WASHINGTON — A federal appeals court panel overturned one of the Obama Administration's hallmark air quality rules on Tuesday, ruling that the Environmental Protection Agency overstepped its authority in curbing pollution from Midwest power plants too sharply.
The 2-1 ruling by the U.S. Court of Appeals for the District of Columbia Circuit represents a major victory for utilities and business groups, who fought the Cross-State Air Pollution Rule on the grounds that it was costly, burdensome, and arbitrary.
Environmentalists, who had hailed the rule as a major improvement over a Bush-era regulation, bemoaned the decision as a blow to public health.
Federal regulators have struggled for years with how best to cut sulfur dioxide and nitrogen oxide emissions from Midwest power plants. They blow downwind and contribute to forming smog and acid rain in the East.
The EPA issued a rule — which was supposed to take effect Jan. 1, 2011, but was delayed by the court — that would have required utilities in 28 states to install new pollution controls.
It also established a limited cap-and-trade system that would have allowed utilities to buy and sell pollution credits in order to comply with the new standards.
EPA officials calculated that the new rule would yield health benefits for 240 million Americans.
The agency predicted that by 2014 this rule, in concert with others, would cut sulfur dioxide emissions nationwide by 73 percent, compared with 2005 levels, and reduce nitrogen oxide emissions nationwide by 54 percent.
But Southern Co., EME Homer City Generation, and Energy Future Holdings Corp. units in Texas challenged the rule, saying they could not meet the new requirements in time.
In addition, the state of Texas, the National Mining Association, and the International Brotherhood of Electrical Workers also sued EPA in separate cases on the grounds that it was based on flawed computer models and could jeopardize the nation's electricity supply by forcing companies to shut down older coal-fired plants.
In the ruling, the court wrote that the EPA used a section in the Clean Air Act known as the "good neighbor provision" to "impose massive emissions reduction requirements on upwind states without regard to the limits imposed by the statutory text. Whatever its merits as a policy matter, EPA's Transport Rule violates the statute."
The court also wrote that the EPA overstepped its bounds in regulating power plants directly, rather than giving upwind states a chance to develop their own plans for federal compliance.
"EPA can't force states to do more than their fair share, and can't force ‘one size fits all' federal programs without allowing states to craft their own solution," said Joseph Stanko, who heads government relations at the law firm Hunton & Williams, and represents coal-fired utilities.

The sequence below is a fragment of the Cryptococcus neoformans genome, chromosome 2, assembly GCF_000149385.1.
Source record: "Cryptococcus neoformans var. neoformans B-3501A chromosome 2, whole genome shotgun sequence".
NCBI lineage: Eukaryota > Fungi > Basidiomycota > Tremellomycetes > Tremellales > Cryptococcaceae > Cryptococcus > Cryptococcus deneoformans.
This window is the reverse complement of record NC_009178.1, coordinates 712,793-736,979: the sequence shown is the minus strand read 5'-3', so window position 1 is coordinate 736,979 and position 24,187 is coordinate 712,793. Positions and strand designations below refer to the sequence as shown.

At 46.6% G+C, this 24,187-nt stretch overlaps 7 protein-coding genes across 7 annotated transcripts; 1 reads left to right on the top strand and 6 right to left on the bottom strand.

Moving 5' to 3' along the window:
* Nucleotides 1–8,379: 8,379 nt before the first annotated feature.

Jeffrey Holmstead, who helped craft an earlier interstate pollution rule when he headed EPA's air and radiation office under George W. Bush and is now a partner at Bracewell & Giuliani, said the ruling might prompt environmentalists and industry officials to seek new legislation.
But Mr. Holmstead, who also represents several utilities, said it represents a significant legal loss for an administration working aggressively to curb power-plant pollution.
"This is certainly a major setback for the administration's efforts to target coal-fired power plants, and I think it raises the real possibility that by overreaching, they may come up with nothing," he said.
Mark Durbin, a spokesman for Akron-based FirstEnergy Corp., whose Toledo Edison unit supplies electricity for most of northwest Ohio, said the utility is reviewing the decision and would have no comment on it.
However, he said the ruling has no bearing on the decision to shut down three of the four generator units at the utility's Bay Shore plant in Oregon. Those three units are being shut down because of their noncompliance with a different EPA rule that governs mercury and air-toxics standards.
To bring those three units into compliance, FirstEnergy would have to upgrade each to include technology that would reduce their mercury emissions. It is not cost effective to do so, Mr. Durbin said.
The Cross-State Air Pollution rule looks at a utility's pollution levels system-wide and established a limited cap-and-trade system that would have allowed utilities to buy and sell pollution credits in order to comply.
Frank O'Donnell, who heads the advocacy group Clean Air Watch, called the Cross-State Pollution Rule "a key element" of the administration's effort to improve the nation's air quality.
"This is clearly a big blow for breathers in downwind states," Mr. O'Donnell said. "The court's rationale in this case is a legal one. This decision does not eliminate the need to reduce dangerous air pollution that blows across state lines."
John Walke, clean air director at the advocacy group Natural Resources Defense Council, urged the administration to appeal the decision.
EPA spokesman Alisha Johnson said the agency is reviewing the decision and will determine what steps to take after the review is complete.